The Catatumbo lightning is perhaps the strangest and most spectacular of all meteorological phenomena.

It is a natural phenomenon that produces abundant thunderstorms on the Catatumbo River, near Maracaibo. This phenomenon can be seen from April to November, from dusk to dawn, 240 nights a year. Due to its frequency and brightness it is visible from hundreds of kilometers away. For this reason, it is also known as “Faro de Maracaibo” (Maracaibo’s Lighthouse).

This wonder of nature is characterized by the continuous and almost silent appearance of lightning due to the hundreds of kilometers that are needed to observe the phenomenon. Its origin is in the particular orography of the place. The hot and humid wind from the northeast is forced to rise by the Mérida Mountain Range. There, it meets the cold air from the Andes, giving rise to the formation of cumulonimbus. Cumulonimbus are vertically developing clouds that are indispensable for the formation of thunderstorms. This, together with the methane that rises from the lake deposits and concentrates in the clouds, weakening the insulation, forms the electrical discharges of between 2 and 10 kilometers in height that are so characteristic of the area.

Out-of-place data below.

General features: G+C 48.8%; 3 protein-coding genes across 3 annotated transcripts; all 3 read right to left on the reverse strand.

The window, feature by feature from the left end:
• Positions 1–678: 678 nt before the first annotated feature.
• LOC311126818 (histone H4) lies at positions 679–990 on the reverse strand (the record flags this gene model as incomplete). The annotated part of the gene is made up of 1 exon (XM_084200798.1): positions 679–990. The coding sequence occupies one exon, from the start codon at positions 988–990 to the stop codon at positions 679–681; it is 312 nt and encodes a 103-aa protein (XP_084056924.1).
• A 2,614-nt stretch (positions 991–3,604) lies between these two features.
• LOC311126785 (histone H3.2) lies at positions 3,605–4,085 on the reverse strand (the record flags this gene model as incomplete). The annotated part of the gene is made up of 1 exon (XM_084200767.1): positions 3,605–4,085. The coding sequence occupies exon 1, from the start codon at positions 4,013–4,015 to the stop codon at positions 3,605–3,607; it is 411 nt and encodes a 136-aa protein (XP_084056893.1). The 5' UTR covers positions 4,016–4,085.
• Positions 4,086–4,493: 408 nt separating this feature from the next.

Thunderstorms generate a large amount of ozone. Catatumbo registers the highest concentration of electrical discharges on the planet, as certified by the Guinness Organization since January 28, 2014. However, it is very unlikely that this ozone will ascend to the stratosphere and regenerate the ozone layer.

In Spain, on a much smaller scale, we find the Sierra del Rayo, located in Teruel. This has annual averages of more than 35 days of thunderstorms. It can even reach up to 50 days in years when conditions have been favorable for its formation.